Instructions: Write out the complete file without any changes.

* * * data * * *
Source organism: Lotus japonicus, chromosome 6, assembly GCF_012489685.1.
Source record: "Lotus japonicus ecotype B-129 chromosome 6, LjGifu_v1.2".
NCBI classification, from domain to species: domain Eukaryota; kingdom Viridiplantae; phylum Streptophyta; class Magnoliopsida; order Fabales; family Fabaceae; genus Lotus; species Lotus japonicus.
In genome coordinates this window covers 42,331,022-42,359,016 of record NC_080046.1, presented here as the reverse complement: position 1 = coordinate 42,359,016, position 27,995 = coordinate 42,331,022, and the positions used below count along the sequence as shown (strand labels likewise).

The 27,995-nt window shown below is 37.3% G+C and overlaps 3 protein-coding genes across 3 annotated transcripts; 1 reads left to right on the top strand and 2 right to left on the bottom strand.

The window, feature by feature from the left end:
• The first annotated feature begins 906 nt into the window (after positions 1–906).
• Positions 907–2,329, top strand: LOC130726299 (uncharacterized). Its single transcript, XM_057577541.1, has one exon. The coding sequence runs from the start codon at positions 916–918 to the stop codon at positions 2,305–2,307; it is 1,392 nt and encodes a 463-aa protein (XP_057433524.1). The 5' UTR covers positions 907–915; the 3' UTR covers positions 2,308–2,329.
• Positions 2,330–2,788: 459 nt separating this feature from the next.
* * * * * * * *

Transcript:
Source organism: Lotus japonicus, chromosome 6, assembly GCF_012489685.1.
Source record: "Lotus japonicus ecotype B-129 chromosome 6, LjGifu_v1.2".
NCBI classification, from domain to species: domain Eukaryota; kingdom Viridiplantae; phylum Streptophyta; class Magnoliopsida; order Fabales; family Fabaceae; genus Lotus; species Lotus japonicus.
In genome coordinates this window covers 42,331,022-42,359,016 of record NC_080046.1, presented here as the reverse complement: position 1 = coordinate 42,359,016, position 27,995 = coordinate 42,331,022, and the positions used below count along the sequence as shown (strand labels likewise).

The 27,995-nt window shown below is 37.3% G+C and overlaps 3 protein-coding genes across 3 annotated transcripts; 1 reads left to right on the top strand and 2 right to left on the bottom strand.

The window, feature by feature from the left end:
• The first annotated feature begins 906 nt into the window (after positions 1–906).
• Positions 907–2,329, top strand: LOC130726299 (uncharacterized). Its single transcript, XM_057577541.1, has one exon. The coding sequence runs from the start codon at positions 916–918 to the stop codon at positions 2,305–2,307; it is 1,392 nt and encodes a 463-aa protein (XP_057433524.1). The 5' UTR covers positions 907–915; the 3' UTR covers positions 2,308–2,329.
• Positions 2,330–2,788: 459 nt separating this feature from the next.